Byline: Sarah Richardson
IF YOU'RE a high-flier interested in moving into working for the public sector but are unsure about how to go about it and how your skills would transfer, a management recruitment programme run by the National Health Service could be the answer.
Gateway to Leadership takes talented senior managers, already leaders in their field, and gives them the opportunity to use their skills and experience in making a difference. The idea is that your abilities and knowledge will complement those of the NHS's existing management teams and widen its managerial skills base at senior level, putting the organisation in a more robust position for the future.
The NHS is one of the world's largest publicly funded health services and the largest employer in Europe, with more than 700 trusts and organisations to its name. In fact, its dimensions are staggering: with an annual budget of [pounds sterling]110 billion, it employs more than 1.3 million people, including some 90,000 hospital doctors, 35,000 general practitioners (GPs), 400,000 nurses and 16,000 ambulance staff. All of the UK's 60 million residents are able to take advantage of services that are free at point of use.
The Gateway programme, in partnership with independent heath think tank The King's Fund, strategic consultancies Cumberlege Connections and Frontline, offers a comprehensive development package of 25 days' development over a two-year period. This includes executive coaching, peer action learning sets and a 15-day modular residential development programme.
Your first six months in-post includes an orientation programme which offers exposure to all areas of your local health economy. You'll play a leading role in its design, maximising your understanding of NHS service delivery, working with patients and staff groups, as well as meeting with other healthcare organisations.
Dorothy Hosein, head of strategy and service redesign for Barnet and Chase Farm NHS Trust, joined the NHS via the Gateway to Leadership programme.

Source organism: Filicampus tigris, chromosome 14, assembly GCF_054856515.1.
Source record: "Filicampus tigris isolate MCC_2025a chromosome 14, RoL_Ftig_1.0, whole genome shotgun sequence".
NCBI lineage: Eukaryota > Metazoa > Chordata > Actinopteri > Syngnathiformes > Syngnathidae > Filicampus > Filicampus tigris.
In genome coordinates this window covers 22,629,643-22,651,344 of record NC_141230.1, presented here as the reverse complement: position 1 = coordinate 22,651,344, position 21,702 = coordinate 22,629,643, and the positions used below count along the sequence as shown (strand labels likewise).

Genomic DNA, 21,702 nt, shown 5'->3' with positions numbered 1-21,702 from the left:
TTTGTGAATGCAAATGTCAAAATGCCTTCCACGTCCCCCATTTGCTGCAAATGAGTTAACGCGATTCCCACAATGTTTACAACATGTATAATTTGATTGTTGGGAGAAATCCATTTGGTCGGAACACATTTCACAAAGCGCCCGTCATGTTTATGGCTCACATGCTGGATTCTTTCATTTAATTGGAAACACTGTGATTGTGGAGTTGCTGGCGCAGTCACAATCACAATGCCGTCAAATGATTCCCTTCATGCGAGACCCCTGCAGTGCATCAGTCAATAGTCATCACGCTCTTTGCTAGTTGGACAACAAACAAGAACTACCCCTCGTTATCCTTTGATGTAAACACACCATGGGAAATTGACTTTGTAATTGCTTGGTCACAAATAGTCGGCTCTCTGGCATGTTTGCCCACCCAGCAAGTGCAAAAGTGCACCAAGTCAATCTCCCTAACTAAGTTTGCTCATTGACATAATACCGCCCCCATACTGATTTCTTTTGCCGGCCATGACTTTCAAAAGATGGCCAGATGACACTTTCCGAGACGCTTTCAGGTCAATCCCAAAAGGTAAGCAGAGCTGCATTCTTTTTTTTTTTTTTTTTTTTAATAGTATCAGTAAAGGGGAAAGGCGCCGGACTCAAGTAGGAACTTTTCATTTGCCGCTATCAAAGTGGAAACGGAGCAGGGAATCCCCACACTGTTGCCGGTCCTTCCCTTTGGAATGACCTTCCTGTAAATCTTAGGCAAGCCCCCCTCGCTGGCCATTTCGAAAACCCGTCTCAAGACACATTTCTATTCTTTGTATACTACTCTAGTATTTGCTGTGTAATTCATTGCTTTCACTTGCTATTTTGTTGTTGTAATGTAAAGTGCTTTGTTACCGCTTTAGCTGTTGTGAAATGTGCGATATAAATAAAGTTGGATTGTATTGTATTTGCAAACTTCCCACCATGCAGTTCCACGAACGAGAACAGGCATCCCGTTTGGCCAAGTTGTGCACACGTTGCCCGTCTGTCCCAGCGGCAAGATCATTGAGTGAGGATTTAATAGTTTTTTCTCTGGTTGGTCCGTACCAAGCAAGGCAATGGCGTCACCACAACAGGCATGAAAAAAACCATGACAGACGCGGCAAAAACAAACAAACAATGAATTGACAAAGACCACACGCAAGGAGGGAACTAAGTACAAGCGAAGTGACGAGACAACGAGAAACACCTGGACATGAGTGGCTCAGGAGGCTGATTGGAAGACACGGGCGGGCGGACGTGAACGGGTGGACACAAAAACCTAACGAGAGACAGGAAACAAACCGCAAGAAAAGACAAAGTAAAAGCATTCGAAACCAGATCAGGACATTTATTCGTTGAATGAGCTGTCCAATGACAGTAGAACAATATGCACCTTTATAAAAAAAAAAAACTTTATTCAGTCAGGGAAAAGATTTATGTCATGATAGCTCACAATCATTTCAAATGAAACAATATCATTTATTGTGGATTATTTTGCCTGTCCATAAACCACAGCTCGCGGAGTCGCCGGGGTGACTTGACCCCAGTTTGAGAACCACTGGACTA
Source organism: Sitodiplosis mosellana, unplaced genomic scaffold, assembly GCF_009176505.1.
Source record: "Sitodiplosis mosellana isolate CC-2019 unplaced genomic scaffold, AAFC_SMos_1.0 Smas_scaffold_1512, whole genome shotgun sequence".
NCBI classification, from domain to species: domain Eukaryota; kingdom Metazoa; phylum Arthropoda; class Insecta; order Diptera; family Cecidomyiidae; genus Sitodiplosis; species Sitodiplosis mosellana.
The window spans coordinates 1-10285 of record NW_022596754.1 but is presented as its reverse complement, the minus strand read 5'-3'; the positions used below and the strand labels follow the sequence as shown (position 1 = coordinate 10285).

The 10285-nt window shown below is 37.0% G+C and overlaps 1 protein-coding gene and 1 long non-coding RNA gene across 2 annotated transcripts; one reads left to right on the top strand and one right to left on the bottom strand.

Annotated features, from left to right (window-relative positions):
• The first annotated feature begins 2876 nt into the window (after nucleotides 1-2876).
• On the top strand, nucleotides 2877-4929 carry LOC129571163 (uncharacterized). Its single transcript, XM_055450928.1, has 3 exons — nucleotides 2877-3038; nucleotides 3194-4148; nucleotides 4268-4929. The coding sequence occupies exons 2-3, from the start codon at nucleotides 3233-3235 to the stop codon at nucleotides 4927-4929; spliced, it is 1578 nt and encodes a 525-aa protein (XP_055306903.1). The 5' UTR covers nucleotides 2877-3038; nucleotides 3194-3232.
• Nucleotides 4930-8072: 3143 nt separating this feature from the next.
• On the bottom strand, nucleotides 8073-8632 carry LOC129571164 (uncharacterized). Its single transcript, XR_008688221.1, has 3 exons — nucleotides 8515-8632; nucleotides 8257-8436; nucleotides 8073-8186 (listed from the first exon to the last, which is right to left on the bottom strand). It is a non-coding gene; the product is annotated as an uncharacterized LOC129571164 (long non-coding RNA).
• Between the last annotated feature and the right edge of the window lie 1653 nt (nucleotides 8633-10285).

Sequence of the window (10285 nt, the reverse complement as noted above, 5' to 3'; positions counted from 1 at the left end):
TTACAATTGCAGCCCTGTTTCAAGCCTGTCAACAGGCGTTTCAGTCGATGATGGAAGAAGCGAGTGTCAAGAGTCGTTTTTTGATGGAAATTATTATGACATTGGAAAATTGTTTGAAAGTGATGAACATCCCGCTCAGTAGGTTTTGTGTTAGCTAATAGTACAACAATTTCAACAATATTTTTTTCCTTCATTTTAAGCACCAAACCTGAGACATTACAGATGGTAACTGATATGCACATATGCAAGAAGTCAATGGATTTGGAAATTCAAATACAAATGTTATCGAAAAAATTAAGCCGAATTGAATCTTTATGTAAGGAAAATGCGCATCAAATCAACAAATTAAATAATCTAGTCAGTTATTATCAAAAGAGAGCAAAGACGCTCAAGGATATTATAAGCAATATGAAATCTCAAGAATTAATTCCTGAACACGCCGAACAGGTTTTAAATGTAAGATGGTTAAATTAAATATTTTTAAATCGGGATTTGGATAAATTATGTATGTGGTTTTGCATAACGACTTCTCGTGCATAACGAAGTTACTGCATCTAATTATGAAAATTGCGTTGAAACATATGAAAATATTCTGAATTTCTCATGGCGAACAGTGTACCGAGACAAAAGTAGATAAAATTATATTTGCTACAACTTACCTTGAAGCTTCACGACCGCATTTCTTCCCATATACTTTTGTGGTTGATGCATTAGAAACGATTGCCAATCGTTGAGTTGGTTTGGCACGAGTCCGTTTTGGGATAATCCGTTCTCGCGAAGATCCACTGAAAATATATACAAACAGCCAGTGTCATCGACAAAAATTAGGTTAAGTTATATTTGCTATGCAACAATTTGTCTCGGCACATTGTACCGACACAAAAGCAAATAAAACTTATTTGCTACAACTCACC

"The NHS interested me as a career move as I wanted to use my years of business experience in the private sector in a healthcare environment and potentially make a difference," she says. "I had experience of the NHS in a number of different ways: as a nonexecutive director of an NHS community trust, helping businesses gain entry into the NHS market and being married to a medical consultant for many years."
Although Dorothy had never seriously considered working for the public sector until she applied for the Gateway programme, she was attracted by the opportunity to join the NHS at senior level.
"If I'd applied directly I wouldn't have got this opportunity," she says. "My role means I have a very broad network of contacts both internally and externally. I report directly to the director of performance, planning and partnership and I frequently interact with the executive team including our CEO. I also work very closely with the general managers, business managers and clinical personnel at all levels.
"Externally, I am in frequent contact with the PCTs and I have had a great deal of contact with key review bodies such as the Independent Reconfiguration Panel. I am a very committed individual and I really enjoy making a difference and adding value to whatever organisation I work for. I would really hope that I can become an effective leader within the NHS and becoming a CEO would probably be my ultimate goal. However, working as an effective director making a real difference would also be very satisfying."
Clare Morris, also went through the programme after an impressive and varied career which included training as an accountant, taking an MBA at the Judge Institute at Cambridge University and working as a generalist spanning a range of sectors and countries. …